The usual suspects of intolerance don't defend Islamophobia because they're bigots, although that certainly helps. There is a wing of the political establishment with a pressing stake in anti-Muslim paranoia this election season. Candidates around the country like Nevada senate candidate Sharron Angle are running for office on idiotic planks of fending off creeping "sharia law" in the U.S. and stopping a "ground zero mosque" in New York City that is neither a mosque nor at "ground zero."
While Fox News has, of course, been the engine of breathless coverage against Muslim Americans, this has not been only the province of the right. Both Senate Majority Leader Harry Reid and liberal favorite Howard Dean have luridly railed against the "ground zero mosque." As for President Obama, we are still trying to decipher his position.
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BENEATH THE election year fear-mongering lies an even more ugly and genocidal reality. More than 1 million Arabs and Muslims have died in Iraq, Afghanistan and Pakistan since the bipartisan "global war on terror" began nine years ago. The Obama administration has of course upped the ante in Afghanistan, while accelerating deadly drone attacks in Pakistan--and we know from Wikileaks that accidental deaths of civilians in these countries is a regular reality.
Racism and Islamophobia is primarily about dehumanizing Arabs and Muslims. A significant portion of the United States can only accept the horrific crimes against humanity in the Middle East if there is consensus that those dying are less than human.
As for Williams, he has not only refused to apologize, he has taken this moment of infamy to burnish his credentials for his new bosses on Fox. He has made the rounds decrying "political correctness" and "left-wing orthodoxy" at NPR, calling the radio network "worse than Nixon." He has even called for his employer of 15 years to be defunded.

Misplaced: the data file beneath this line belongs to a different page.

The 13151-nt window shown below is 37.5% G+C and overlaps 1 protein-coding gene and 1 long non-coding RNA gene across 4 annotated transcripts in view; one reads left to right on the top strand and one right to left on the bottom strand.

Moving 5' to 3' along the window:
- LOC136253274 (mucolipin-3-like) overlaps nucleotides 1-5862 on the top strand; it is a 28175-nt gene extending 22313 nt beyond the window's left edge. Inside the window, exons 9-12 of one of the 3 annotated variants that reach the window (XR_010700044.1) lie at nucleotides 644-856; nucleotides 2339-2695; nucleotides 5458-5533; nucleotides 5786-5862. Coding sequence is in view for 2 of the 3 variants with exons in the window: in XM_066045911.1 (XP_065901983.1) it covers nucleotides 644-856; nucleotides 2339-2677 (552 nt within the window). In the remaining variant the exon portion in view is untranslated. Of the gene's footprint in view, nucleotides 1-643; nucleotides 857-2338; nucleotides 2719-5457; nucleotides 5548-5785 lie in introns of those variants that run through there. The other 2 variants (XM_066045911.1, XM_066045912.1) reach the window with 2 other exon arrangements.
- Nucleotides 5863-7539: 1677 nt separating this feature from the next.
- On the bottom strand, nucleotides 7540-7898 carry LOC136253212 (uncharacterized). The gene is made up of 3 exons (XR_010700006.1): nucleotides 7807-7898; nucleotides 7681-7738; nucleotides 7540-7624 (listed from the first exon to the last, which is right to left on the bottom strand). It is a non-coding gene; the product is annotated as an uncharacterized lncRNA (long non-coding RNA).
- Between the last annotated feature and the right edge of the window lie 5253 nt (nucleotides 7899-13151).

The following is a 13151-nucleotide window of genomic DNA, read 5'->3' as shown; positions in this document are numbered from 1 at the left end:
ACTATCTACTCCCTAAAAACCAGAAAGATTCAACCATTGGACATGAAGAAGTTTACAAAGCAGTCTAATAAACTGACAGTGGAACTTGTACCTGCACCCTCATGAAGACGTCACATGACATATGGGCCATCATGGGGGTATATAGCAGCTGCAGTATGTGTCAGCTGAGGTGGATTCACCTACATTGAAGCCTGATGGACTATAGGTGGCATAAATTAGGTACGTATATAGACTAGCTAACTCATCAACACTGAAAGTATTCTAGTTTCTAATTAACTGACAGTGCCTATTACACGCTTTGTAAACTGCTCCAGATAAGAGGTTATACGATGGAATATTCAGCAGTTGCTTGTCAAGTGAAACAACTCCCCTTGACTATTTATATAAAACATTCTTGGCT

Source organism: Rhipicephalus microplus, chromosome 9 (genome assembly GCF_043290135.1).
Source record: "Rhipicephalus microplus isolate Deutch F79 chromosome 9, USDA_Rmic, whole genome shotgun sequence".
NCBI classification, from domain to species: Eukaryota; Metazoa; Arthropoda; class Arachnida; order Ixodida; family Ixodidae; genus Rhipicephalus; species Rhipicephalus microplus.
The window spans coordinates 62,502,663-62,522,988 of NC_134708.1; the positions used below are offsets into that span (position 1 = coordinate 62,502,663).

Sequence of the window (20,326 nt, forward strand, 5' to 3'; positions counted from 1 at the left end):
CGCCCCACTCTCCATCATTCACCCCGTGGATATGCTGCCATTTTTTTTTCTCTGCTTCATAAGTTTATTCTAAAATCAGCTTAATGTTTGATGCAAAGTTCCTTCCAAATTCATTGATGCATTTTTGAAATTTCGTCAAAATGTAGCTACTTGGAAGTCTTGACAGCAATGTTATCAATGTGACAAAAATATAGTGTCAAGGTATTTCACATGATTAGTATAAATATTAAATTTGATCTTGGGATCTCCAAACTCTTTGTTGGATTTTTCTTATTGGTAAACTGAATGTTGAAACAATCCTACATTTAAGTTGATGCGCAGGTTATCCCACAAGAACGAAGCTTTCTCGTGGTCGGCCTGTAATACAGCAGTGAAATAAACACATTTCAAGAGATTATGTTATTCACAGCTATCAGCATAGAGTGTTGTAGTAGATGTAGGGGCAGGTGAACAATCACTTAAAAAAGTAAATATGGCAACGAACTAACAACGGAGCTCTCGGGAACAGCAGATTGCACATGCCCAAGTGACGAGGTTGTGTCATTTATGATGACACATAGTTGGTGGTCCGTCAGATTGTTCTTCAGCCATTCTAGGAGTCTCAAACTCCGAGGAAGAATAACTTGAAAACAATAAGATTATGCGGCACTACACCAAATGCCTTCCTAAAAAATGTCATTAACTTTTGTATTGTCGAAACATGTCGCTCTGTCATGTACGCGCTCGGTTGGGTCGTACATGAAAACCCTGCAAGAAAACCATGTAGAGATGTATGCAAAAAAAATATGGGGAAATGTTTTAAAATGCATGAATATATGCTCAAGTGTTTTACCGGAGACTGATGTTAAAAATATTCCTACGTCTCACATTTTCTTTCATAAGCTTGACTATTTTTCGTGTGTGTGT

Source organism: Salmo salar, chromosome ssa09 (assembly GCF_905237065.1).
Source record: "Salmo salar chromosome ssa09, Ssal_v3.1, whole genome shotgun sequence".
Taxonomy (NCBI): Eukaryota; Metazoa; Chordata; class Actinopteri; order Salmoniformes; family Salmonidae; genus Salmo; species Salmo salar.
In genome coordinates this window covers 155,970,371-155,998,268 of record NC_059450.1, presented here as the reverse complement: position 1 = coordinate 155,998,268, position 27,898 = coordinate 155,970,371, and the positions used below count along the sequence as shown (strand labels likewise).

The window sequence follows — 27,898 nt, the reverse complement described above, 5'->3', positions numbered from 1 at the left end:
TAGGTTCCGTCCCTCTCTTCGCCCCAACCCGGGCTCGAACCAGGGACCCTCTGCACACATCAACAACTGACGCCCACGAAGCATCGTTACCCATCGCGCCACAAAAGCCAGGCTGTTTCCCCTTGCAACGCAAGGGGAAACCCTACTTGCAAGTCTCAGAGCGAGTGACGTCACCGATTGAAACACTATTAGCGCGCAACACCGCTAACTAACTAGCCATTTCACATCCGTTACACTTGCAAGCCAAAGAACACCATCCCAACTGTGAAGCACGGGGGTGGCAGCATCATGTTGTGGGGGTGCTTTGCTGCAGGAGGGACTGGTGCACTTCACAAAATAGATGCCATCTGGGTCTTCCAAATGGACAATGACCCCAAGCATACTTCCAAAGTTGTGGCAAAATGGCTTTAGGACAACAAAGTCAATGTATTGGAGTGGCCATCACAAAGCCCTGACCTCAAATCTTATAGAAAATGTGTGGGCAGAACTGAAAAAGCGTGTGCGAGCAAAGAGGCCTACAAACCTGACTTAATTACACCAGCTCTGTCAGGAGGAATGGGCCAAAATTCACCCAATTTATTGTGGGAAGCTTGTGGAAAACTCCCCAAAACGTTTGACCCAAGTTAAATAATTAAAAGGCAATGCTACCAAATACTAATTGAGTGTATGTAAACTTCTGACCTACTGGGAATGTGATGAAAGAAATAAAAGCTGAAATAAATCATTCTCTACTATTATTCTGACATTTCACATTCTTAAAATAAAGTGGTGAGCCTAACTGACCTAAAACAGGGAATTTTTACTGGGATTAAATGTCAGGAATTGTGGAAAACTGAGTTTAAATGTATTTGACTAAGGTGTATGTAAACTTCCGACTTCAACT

In doing so, Williams joined calls by Tea Party leader Sen. Jim DeMint of South Carolina, who announced that he is introducing legislation to "end subsidies" to NPR and make it "play by the rules of the free market." That might sound great on Fox News (subsidized by Rupert Murdoch), but the problem is that Congress doesn't actually fund NPR, which gets just 2 percent of its funding from the Corporation for Public Broadcasting. By piously defending free speech while demogoguing against NPR, DeMint sounds like his Tea Party brethren who rail to "keep the government out of my Medicare!"
To be clear, there is nothing "left wing" about National Public Radio. This is the network that gave airtime to right-wing ideologue David Horowitz the day after the death of Howard Zinn, as an authority to assess the beloved historian's legacy.
Yet in this case, they were absolutely correct. Finally, at long last, an institution drew a line against the ceaseless media bigotry faced by Arabs and Muslims.
A quarter of a century ago, there was a person who would have been part of drawing that line. Tragically, he is no longer with us. He was a principled anti-racist who wrote the classic civil rights text Eyes on the Prize. In 1986, he said, "Racism is a lazy man's substitute for using good judgment...Common sense becomes racism when skin color becomes a formula for figuring out who is a danger to me."
His name was Juan Williams. It would be nice if he were still around.
First published at TheNation.com.